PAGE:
As expressed in my last post, Netflix's series Chef's Table, has given me much food for thought. The connections between architecture and food, and between architects and chefs are numerous. Thus I am taking the liberty of addressing two episodes per post. Each episode of the show features a chef - exploring their personal lives, their philosophy, their approach, and their creations. My posts will compare and contrast two chef and two architects. The first post addressed the impact of couples and the emergence of sustainability. This post explores narcissism and sexism in the creative professions.
Francis Mallmann is much more than just a chef. He is a "Food Star", a household name in Latin American. Though he owns several restaurants, he is not defined by any one of them. His preference is to be in the great outdoors and experience the freedom of which he speaks so frequently. As a chef, he bucks refined cooking techniques and instead, exploits the potential of fire. He often cooks for large groups which necessitates his need for assistants. Mallmann takes pride in his food and in its presentation. His talent is not in question but, as I watched the episode in which he was featured, there was something that bothered me about him. Mallmann is really all about Mallmann. He has a woman in his life but makes it clear that he needs to be away from her and shuns any commitment. His nomadic ways have damaged his relationship with his children as well. His cooking assistants are clearly disposable in his eyes, as are his "friends". He confesses, but not really laments, "I'm a bit selfish." Yes, that seems to be true, but at the same time he is an amazing talent.
|Butterflied Chicken a al|
Parrilla with Chanterelles
Frank Gehry is more than just an architect. He is a "Starchitect", meaning that he has attained a high level of notoriety among the general public. He has designed many iconic buildings which the populace love, or love to hate. Gehry's approach to architecture is unconventional, he designs more like a sculptor than an architect. He tackles large and complex projects across the globe, relying on a team of skilled architects which he rarely mentions. To his benefit as well as his detriment, Gehry does things his own way and has little patience for those who disagree with him. His personal and professional relationships have suffered from this doggedness. I must confess however that the narcissism expressed by Gehry is a trait often attributed to accomplished architects. Whatever ones feelings about Gehry, few can argue his talent.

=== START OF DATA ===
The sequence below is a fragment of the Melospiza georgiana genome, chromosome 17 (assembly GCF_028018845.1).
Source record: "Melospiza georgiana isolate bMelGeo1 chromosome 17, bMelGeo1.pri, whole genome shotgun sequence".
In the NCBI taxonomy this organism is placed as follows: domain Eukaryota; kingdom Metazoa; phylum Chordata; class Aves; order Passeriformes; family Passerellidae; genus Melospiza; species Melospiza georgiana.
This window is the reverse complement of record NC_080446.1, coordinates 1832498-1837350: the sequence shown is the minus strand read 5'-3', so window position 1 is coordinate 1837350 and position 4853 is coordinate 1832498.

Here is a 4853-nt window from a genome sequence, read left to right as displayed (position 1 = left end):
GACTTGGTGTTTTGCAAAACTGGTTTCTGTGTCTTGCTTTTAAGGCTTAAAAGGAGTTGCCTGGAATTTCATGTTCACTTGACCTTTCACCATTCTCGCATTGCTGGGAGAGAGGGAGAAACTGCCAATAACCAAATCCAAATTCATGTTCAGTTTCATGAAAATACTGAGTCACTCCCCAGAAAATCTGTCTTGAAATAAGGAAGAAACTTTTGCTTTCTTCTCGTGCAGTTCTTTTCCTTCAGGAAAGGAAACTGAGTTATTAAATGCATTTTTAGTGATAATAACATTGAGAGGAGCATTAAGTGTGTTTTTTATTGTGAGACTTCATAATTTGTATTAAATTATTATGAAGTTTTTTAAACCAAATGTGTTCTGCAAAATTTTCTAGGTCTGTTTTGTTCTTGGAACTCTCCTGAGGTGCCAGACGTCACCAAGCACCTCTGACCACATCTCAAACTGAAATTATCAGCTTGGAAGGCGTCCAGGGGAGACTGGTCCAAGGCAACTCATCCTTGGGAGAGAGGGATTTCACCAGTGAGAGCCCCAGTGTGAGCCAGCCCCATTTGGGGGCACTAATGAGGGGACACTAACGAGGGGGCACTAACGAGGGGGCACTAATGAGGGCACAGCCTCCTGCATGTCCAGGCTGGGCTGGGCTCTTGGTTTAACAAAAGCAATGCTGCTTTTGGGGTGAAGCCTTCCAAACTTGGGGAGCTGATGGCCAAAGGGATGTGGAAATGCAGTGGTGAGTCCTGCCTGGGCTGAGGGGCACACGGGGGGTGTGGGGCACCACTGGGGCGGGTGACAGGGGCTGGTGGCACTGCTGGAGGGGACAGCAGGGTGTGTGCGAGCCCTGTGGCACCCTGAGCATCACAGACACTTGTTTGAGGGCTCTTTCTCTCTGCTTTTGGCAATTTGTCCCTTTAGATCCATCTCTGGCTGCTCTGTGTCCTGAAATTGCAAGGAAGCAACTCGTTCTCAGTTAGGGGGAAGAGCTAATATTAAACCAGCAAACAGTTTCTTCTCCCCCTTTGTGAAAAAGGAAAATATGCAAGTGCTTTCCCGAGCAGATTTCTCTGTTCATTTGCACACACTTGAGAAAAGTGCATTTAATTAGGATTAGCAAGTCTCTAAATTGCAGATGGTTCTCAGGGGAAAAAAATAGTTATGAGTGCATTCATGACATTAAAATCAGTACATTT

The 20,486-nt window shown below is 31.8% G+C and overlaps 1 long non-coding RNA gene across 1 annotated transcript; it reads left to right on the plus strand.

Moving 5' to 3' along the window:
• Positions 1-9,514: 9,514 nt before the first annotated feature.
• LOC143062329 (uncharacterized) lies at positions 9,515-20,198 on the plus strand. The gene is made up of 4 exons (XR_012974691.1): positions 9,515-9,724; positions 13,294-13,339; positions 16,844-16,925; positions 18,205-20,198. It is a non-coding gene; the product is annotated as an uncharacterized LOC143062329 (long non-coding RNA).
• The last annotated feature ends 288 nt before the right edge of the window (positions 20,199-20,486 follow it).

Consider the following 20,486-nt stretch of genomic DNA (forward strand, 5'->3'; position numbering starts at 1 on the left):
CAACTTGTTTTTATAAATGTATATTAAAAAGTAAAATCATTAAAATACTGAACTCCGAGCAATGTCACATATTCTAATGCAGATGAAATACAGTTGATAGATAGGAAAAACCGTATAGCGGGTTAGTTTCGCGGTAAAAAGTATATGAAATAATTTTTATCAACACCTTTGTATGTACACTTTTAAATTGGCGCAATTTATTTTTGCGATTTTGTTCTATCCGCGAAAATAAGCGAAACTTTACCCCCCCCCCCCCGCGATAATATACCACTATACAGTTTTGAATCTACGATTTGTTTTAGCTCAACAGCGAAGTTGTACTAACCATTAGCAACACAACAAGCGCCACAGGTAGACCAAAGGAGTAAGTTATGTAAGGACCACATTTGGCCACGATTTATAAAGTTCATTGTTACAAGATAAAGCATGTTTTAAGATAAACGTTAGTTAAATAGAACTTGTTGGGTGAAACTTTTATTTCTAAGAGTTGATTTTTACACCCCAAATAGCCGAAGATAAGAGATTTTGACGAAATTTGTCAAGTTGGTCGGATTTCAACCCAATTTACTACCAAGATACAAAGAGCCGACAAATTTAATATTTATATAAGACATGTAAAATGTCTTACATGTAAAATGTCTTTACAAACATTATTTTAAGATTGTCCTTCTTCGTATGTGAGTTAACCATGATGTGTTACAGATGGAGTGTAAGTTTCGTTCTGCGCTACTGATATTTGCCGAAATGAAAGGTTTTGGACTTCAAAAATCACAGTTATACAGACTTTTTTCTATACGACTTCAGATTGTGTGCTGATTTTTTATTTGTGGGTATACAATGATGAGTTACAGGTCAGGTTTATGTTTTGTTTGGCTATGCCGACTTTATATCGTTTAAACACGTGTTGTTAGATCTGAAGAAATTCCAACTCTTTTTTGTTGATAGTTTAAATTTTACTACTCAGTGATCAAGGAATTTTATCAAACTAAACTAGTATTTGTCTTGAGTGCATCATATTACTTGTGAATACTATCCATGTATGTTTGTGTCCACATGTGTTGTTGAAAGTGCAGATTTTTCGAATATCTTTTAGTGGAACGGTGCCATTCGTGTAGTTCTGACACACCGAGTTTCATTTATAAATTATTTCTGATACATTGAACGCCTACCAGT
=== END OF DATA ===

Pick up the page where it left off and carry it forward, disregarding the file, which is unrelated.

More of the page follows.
|Lou Ruvo Building|
In the male dominated culinary world, where women make up only 16 percent of executive chefs, Niki Nakayama stands out. (Sidenote: Even in the first season of Chef's Table, she was the only female.) When she began her career she often found herself in a kitchen of all men where she constantly had to prove herself. She endured lower pay, little respect, and far too little recognition. But prove herself she did. Today Nakayama is the owner and chief executive chef of one of the most successful restaurants in the world - n/Naka of Los Angeles. The attention she gives her guests is remarkable, keeping details of everything that they have ever been served in her restaurant. Despite her success, she chooses not to flaunt the fact that the fine cuisine being served was prepared by a woman. She prefers instead to stay locked away in the kitchen, preparing her renowned kaiseki cuisine.
|Tsukuri Traditional Sashimi|
In the male dominated profession of architecture, where only 17 percent of principals and partners are female, Zaha Hadid stands out. She entered the profession when even those numbers were considerably lower. She persevered and was eventually recognized, then praised, for her design savvy. Hadid has always had a passion for teaching as well. She has taught, as well as practiced, throughout her career. In 1980 she opened her own practice in London, which continues to win commissions for many high profile projects, often out-designing her male colleagues in competitions. In the last few years she has begun to receive many of the highest awards in the profession. In 2004 Hadid became the first woman to receive the Pritzker Architecture Prize and in 2015 the first woman to receive the RIBA Gold Metal.
|Vienna Library & Learning Centre|
Narcissism and Sexism are two problems that continue to plague the profession. Is narcissism a necessary trait for one to have in order to be a great architect? Can the architect be humble and still get his message across? Why aren't there more women in the profession? And why can't we remove the obstacles that are impeding progress? And one more. Will we have a woman president before we have a female winner of the AIA Gold Medal (not posthumous)?
We'll wrap up this Chef's Table series next time, with Dessert. Join me.